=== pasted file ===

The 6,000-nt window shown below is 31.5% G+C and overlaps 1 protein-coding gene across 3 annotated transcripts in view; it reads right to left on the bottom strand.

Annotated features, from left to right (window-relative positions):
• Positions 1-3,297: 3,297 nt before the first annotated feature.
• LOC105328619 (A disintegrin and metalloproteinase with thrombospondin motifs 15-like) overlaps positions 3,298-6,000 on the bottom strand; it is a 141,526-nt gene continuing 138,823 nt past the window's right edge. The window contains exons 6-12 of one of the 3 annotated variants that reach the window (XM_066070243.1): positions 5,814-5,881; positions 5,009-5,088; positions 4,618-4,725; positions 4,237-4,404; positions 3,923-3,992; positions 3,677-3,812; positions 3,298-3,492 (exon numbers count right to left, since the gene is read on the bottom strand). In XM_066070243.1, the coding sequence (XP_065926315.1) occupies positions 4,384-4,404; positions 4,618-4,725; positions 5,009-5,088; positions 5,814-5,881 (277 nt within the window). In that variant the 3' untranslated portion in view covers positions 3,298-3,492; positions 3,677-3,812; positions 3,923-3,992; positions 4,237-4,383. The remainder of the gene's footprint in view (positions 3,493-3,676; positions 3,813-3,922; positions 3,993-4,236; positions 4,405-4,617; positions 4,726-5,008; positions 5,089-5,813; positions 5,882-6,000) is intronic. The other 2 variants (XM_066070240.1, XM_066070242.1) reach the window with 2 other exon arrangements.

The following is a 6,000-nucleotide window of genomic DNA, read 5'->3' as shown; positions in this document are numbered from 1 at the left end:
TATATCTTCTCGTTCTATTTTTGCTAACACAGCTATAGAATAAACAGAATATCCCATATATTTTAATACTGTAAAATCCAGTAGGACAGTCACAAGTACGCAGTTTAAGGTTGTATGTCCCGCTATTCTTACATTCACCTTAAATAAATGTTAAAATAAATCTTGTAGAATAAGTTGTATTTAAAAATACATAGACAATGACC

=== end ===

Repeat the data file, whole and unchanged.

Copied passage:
The 6,000-nt window shown below is 31.5% G+C and overlaps 1 protein-coding gene across 3 annotated transcripts in view; it reads right to left on the bottom strand.

Annotated features, from left to right (window-relative positions):
• Positions 1-3,297: 3,297 nt before the first annotated feature.
• LOC105328619 (A disintegrin and metalloproteinase with thrombospondin motifs 15-like) overlaps positions 3,298-6,000 on the bottom strand; it is a 141,526-nt gene continuing 138,823 nt past the window's right edge. The window contains exons 6-12 of one of the 3 annotated variants that reach the window (XM_066070243.1): positions 5,814-5,881; positions 5,009-5,088; positions 4,618-4,725; positions 4,237-4,404; positions 3,923-3,992; positions 3,677-3,812; positions 3,298-3,492 (exon numbers count right to left, since the gene is read on the bottom strand). In XM_066070243.1, the coding sequence (XP_065926315.1) occupies positions 4,384-4,404; positions 4,618-4,725; positions 5,009-5,088; positions 5,814-5,881 (277 nt within the window). In that variant the 3' untranslated portion in view covers positions 3,298-3,492; positions 3,677-3,812; positions 3,923-3,992; positions 4,237-4,383. The remainder of the gene's footprint in view (positions 3,493-3,676; positions 3,813-3,922; positions 3,993-4,236; positions 4,405-4,617; positions 4,726-5,008; positions 5,089-5,813; positions 5,882-6,000) is intronic. The other 2 variants (XM_066070240.1, XM_066070242.1) reach the window with 2 other exon arrangements.

The following is a 6,000-nucleotide window of genomic DNA, read 5'->3' as shown; positions in this document are numbered from 1 at the left end:
TATATCTTCTCGTTCTATTTTTGCTAACACAGCTATAGAATAAACAGAATATCCCATATATTTTAATACTGTAAAATCCAGTAGGACAGTCACAAGTACGCAGTTTAAGGTTGTATGTCCCGCTATTCTTACATTCACCTTAAATAAATGTTAAAATAAATCTTGTAGAATAAGTTGTATTTAAAAATACATAGACAATGACC